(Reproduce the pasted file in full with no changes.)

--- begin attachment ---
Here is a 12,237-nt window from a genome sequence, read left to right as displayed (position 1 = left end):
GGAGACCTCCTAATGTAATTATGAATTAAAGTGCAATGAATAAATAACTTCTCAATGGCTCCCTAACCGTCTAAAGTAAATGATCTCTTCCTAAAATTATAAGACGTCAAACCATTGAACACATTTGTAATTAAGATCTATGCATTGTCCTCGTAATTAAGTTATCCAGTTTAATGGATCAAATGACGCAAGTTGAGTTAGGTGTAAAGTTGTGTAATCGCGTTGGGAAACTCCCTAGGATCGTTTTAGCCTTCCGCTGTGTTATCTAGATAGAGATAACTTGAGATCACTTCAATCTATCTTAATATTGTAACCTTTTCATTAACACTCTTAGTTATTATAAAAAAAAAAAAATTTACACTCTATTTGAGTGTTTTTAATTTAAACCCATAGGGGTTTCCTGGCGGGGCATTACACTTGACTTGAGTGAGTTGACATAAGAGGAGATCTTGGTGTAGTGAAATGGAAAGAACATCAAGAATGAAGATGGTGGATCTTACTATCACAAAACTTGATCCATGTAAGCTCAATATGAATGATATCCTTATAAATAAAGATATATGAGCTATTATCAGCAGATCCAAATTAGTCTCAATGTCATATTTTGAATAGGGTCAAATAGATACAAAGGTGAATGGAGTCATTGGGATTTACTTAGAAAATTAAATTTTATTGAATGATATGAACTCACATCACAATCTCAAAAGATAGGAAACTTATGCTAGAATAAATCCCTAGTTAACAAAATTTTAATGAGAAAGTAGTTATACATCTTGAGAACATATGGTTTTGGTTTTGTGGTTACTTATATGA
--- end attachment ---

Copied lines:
Here is a 12,237-nt window from a genome sequence, read left to right as displayed (position 1 = left end):
GGAGACCTCCTAATGTAATTATGAATTAAAGTGCAATGAATAAATAACTTCTCAATGGCTCCCTAACCGTCTAAAGTAAATGATCTCTTCCTAAAATTATAAGACGTCAAACCATTGAACACATTTGTAATTAAGATCTATGCATTGTCCTCGTAATTAAGTTATCCAGTTTAATGGATCAAATGACGCAAGTTGAGTTAGGTGTAAAGTTGTGTAATCGCGTTGGGAAACTCCCTAGGATCGTTTTAGCCTTCCGCTGTGTTATCTAGATAGAGATAACTTGAGATCACTTCAATCTATCTTAATATTGTAACCTTTTCATTAACACTCTTAGTTATTATAAAAAAAAAAAAATTTACACTCTATTTGAGTGTTTTTAATTTAAACCCATAGGGGTTTCCTGGCGGGGCATTACACTTGACTTGAGTGAGTTGACATAAGAGGAGATCTTGGTGTAGTGAAATGGAAAGAACATCAAGAATGAAGATGGTGGATCTTACTATCACAAAACTTGATCCATGTAAGCTCAATATGAATGATATCCTTATAAATAAAGATATATGAGCTATTATCAGCAGATCCAAATTAGTCTCAATGTCATATTTTGAATAGGGTCAAATAGATACAAAGGTGAATGGAGTCATTGGGATTTACTTAGAAAATTAAATTTTATTGAATGATATGAACTCACATCACAATCTCAAAAGATAGGAAACTTATGCTAGAATAAATCCCTAGTTAACAAAATTTTAATGAGAAAGTAGTTATACATCTTGAGAACATATGGTTTTGGTTTTGTGGTTACTTATATGA